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If you go
What: Enchanted Lakes Renaissance Faire
When: 3 to 8 p.m. today, 10 a.m. to 8 p.m. Saturday, 10 a.m. to 5 p.m. Sunday
Where: Steuben County Park, Lane 101 Crooked Lake, Angola
Admission: $12 adults, $6 ages 6-12, and free ages 5 and younger. For more information, go to www.enchantedlakesfaire.com.

A jouster’s life: Horsepower to heavy metal

Rodlin
Paragon Jousting
Scott Rodlin and Becca Cooper make contact during a show by Paragon Jousting, a medieval performance group.

Any 9-to-5 job comes with its own battles, but when Scott Rodlin goes to work, it’s war.

As a swordsman and jousting performer for 15 years, Rodlin says that any day not spent behind a desk means a job well done. Every weekend, he puts on his 80-pound steel suit to compete with a pack of cutthroat co-workers. He’s lucky if he clocks out alive, but his ride has plenty of horsepower – as long as he feeds him.

“It’s not a hobby, it’s a full-time job,” Rodlin says on the phone from New York. “People try to start up and do this as a business, and realistically, it’s not always practical.”

Rodlin is the founder and joust trainer for medieval performance group Paragon Jousting, based in Aurora, N.Y. Performing across the country as a full-armor jousting troupe for 10 years, the performers will return to Angola for the third annual Enchanted Lakes Renaissance Faire.

Kim Bordner, founder of the event, says it gives adults and children a chance to escape reality and create a new persona. The proceeds will support Steuben County Park.

“Some people think what we’re doing is weird and that this is not something grown adults take seriously,” Bordner says. “It covers all ages – you’re dressing up and being someone you’re not. You can be your own ancestor; if you’re from Minnesota, you can be a Viking. You can be whatever you want for a weekend and then go back to your regular life.”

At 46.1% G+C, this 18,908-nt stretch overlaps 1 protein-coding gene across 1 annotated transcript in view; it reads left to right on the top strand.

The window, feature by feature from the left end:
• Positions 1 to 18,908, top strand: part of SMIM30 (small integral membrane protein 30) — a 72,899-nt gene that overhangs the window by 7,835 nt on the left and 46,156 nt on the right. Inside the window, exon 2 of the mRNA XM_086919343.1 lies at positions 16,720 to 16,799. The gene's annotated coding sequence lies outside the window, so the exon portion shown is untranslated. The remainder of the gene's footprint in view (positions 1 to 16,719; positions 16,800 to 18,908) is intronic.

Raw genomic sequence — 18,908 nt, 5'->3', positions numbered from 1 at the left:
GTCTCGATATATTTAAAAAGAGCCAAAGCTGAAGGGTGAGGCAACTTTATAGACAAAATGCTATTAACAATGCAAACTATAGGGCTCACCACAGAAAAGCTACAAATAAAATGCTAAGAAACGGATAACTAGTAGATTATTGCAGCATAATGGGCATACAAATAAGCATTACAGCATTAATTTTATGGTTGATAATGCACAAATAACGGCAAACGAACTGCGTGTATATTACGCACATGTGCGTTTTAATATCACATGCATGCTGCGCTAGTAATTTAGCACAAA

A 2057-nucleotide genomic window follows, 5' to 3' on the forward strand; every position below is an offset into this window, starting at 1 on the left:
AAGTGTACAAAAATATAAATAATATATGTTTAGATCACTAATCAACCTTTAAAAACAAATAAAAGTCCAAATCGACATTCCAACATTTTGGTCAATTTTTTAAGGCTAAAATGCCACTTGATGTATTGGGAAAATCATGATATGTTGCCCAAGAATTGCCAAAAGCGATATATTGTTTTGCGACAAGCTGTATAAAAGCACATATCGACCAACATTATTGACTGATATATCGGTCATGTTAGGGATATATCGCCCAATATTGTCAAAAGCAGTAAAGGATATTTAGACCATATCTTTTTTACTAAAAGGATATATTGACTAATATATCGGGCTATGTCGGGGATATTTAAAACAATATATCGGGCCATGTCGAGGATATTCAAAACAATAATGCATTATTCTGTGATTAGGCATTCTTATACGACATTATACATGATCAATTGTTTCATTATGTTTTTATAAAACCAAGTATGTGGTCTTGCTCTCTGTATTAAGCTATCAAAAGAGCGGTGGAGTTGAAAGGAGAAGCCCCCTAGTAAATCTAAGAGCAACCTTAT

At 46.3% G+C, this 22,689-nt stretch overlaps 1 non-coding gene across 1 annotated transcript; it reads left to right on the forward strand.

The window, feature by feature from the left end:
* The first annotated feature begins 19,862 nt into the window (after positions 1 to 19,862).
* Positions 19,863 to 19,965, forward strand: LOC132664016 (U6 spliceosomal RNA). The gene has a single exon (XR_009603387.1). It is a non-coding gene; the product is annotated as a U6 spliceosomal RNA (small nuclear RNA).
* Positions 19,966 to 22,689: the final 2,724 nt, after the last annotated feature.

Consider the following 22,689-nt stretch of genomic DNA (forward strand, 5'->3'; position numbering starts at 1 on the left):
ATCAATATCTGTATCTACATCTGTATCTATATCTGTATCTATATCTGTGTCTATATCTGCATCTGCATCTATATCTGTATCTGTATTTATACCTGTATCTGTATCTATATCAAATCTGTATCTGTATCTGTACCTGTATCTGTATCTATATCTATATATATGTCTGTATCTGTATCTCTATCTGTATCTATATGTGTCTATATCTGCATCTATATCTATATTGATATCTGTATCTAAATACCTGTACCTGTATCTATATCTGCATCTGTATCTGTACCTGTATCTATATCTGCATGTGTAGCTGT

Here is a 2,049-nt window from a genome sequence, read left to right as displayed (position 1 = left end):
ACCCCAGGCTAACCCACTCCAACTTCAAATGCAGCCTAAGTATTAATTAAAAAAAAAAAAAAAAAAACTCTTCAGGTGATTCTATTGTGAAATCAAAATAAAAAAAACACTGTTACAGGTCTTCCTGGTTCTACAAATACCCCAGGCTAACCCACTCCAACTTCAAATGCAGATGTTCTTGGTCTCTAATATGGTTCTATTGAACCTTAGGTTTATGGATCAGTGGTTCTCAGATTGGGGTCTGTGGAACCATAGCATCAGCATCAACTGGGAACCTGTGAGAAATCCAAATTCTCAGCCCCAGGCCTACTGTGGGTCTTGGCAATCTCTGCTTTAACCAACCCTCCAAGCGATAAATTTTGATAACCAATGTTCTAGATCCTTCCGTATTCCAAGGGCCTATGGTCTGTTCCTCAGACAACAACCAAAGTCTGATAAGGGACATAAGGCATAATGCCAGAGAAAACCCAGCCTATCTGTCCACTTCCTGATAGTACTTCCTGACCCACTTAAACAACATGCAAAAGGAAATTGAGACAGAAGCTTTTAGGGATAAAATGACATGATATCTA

Rodlin performs as Sir Devon Farrel of York, a traveling knight who competes on the medieval circuit. Among the cast of characters, Rodlin says Farrel is the one “who tries to do the right thing.” He says every performer has a character and back story to bring in a dramatic element to the show.

“It’s an important part of the performance. Otherwise people are just watching the horses run around,” Rodlin says. “It’s a more fulfilling experience to get a glimpse into their lives. With the three-story arc, people come back to the next performance to see what happens next. They become more invested.”

A self-proclaimed history buff, Rodlin says he didn’t go to his first renaissance festival until his mid-20s; going for “just the fun of it.” Attending more festivals, Rodlin found an interest in competitive sword-fighting.

“I took sword-fighting lessons and someone just happened to offer me a job in a show,” Rodlin says. “It never occurred to me that I could make a career out of this.”

Working part time as a stage combatant, a full-armored fighter and jouster, Rodlin maintained a full-time job at an aerospace company until he claims the industry struggled to regain productivity after the 9/11 attacks. In 2003, Rodlin decided to start his own medieval performance group.